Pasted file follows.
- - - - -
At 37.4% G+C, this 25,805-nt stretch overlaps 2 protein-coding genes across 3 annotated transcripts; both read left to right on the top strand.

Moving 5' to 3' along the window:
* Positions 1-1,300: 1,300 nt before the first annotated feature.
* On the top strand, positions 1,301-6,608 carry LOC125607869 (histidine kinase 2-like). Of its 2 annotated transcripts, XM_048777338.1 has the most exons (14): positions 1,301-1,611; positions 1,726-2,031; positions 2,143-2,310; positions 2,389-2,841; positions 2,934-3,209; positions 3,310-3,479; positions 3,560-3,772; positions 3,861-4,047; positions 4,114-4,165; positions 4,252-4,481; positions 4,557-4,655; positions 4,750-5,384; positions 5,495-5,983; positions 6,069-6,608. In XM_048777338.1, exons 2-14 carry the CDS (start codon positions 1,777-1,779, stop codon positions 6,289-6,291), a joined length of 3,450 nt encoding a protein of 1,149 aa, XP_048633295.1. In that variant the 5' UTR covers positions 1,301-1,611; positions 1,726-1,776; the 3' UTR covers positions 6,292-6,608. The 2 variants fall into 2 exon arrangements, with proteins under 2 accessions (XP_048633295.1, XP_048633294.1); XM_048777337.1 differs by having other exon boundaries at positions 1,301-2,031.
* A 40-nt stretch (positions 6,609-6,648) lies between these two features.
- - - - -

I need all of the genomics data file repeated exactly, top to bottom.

At 37.4% G+C, this 25,805-nt stretch overlaps 2 protein-coding genes across 3 annotated transcripts; both read left to right on the top strand.

Moving 5' to 3' along the window:
* Positions 1-1,300: 1,300 nt before the first annotated feature.
* On the top strand, positions 1,301-6,608 carry LOC125607869 (histidine kinase 2-like). Of its 2 annotated transcripts, XM_048777338.1 has the most exons (14): positions 1,301-1,611; positions 1,726-2,031; positions 2,143-2,310; positions 2,389-2,841; positions 2,934-3,209; positions 3,310-3,479; positions 3,560-3,772; positions 3,861-4,047; positions 4,114-4,165; positions 4,252-4,481; positions 4,557-4,655; positions 4,750-5,384; positions 5,495-5,983; positions 6,069-6,608. In XM_048777338.1, exons 2-14 carry the CDS (start codon positions 1,777-1,779, stop codon positions 6,289-6,291), a joined length of 3,450 nt encoding a protein of 1,149 aa, XP_048633295.1. In that variant the 5' UTR covers positions 1,301-1,611; positions 1,726-1,776; the 3' UTR covers positions 6,292-6,608. The 2 variants fall into 2 exon arrangements, with proteins under 2 accessions (XP_048633295.1, XP_048633294.1); XM_048777337.1 differs by having other exon boundaries at positions 1,301-2,031.
* A 40-nt stretch (positions 6,609-6,648) lies between these two features.